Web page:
Religious References In N.C. Court Spark Controversy

Under pressure from local religious conservatives, a state judge has withdrawn his request that references to God be removed from his court sessions in four North Carolina counties.

District Court Judge James M. Honeycutt wrote to county officials on March 9 asking that bailiffs stop using the phrase "God save the state and this honorable court" in their calls opening court sessions and that the phrase "so help me, God" be removed from courtroom oaths.

Honeycutt wrote, "We are seeing in our court system an increasing number of people from cultures around the world, cultures that are not necessarily Christian in background."

The judge added, "I believe that the burden should not be on those individuals to speak up and request an oath that does not mention God or use the Christian Bible." Honeycutt requested the changes take place by April 5.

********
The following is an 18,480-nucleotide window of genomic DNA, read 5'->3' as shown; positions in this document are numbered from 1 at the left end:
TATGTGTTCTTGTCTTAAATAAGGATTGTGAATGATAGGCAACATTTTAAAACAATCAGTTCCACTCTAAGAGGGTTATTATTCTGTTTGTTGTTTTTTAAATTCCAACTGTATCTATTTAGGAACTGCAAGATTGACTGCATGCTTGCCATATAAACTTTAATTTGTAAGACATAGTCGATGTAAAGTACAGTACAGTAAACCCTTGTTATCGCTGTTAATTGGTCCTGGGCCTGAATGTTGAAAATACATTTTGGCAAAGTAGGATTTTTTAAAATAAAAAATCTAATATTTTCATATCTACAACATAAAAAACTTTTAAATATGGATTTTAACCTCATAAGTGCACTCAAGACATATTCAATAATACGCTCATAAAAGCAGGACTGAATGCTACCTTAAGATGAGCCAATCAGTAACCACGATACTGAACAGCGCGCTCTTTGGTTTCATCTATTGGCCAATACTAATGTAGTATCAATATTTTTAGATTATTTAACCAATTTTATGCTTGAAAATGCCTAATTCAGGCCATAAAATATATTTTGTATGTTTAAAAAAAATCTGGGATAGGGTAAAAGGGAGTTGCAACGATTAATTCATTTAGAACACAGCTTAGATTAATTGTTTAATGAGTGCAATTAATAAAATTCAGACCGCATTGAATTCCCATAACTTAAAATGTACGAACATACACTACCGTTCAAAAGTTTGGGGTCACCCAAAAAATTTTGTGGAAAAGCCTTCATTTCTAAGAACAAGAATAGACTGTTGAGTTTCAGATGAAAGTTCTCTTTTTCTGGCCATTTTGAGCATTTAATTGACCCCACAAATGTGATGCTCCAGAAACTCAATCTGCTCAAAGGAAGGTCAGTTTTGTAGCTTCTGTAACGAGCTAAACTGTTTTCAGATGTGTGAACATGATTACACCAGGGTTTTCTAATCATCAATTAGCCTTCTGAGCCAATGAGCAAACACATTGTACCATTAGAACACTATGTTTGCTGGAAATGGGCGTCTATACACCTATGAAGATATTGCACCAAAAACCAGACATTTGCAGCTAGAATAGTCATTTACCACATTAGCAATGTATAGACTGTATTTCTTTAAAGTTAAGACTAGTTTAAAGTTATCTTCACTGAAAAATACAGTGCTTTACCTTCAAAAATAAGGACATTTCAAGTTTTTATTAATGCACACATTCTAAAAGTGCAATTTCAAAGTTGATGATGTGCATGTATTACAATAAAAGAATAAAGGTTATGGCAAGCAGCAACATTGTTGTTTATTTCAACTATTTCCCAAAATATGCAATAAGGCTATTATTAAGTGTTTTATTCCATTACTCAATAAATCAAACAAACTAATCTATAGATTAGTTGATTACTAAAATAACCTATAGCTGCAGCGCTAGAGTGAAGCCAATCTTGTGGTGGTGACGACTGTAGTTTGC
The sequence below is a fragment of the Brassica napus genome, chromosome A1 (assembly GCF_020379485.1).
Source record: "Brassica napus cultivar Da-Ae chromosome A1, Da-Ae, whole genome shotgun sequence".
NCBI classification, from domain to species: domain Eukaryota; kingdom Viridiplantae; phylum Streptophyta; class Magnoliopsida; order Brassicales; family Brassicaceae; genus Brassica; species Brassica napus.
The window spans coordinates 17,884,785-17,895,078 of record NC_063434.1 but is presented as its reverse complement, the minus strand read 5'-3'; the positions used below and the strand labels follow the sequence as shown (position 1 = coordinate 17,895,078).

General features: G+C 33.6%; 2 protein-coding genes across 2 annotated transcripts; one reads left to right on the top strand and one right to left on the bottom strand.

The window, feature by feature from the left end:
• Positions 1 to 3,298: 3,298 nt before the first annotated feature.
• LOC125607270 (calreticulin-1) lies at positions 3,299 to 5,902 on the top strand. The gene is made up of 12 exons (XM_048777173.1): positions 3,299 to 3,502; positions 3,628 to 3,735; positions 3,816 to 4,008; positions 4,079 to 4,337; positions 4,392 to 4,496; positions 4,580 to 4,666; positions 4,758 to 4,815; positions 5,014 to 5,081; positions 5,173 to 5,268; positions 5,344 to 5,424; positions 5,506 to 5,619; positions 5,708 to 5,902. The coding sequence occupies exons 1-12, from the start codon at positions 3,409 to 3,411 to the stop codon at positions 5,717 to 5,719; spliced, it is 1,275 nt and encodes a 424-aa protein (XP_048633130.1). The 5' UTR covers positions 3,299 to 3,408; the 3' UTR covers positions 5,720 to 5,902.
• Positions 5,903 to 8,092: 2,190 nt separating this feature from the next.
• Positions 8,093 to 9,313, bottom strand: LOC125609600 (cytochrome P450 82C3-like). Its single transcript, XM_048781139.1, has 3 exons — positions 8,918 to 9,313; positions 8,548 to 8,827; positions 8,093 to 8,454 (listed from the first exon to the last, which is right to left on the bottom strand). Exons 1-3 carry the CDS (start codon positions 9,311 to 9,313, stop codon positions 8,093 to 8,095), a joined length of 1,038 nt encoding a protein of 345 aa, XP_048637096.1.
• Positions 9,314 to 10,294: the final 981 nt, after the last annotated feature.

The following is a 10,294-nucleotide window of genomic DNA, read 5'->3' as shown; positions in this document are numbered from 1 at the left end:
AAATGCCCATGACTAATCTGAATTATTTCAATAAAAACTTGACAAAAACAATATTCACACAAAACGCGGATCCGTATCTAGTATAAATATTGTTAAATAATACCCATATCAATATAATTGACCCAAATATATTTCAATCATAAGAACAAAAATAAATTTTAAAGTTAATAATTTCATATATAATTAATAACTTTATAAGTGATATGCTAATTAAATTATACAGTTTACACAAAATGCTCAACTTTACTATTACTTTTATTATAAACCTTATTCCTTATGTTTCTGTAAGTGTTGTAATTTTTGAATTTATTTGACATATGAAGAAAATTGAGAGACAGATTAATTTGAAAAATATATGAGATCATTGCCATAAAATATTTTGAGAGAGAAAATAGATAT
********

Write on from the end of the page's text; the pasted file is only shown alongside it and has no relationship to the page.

Three days later, Honeycutt withdrew his request, saying he would discuss the matter with county officials before making a final decision. Honeycutt is among nine judges that preside over court sessions in a district that includes Alexander, Davidson, Davie and Iredell counties.

The Winston-Salem Journal reported that Honeycutt's request for removal of references to God from court sessions "did not sit well with some members of the community."

A former Davidson County commissioner told the Journal that Honeycutt's request was "totally in opposition to the very basis of our Constitution, the very basis for our laws."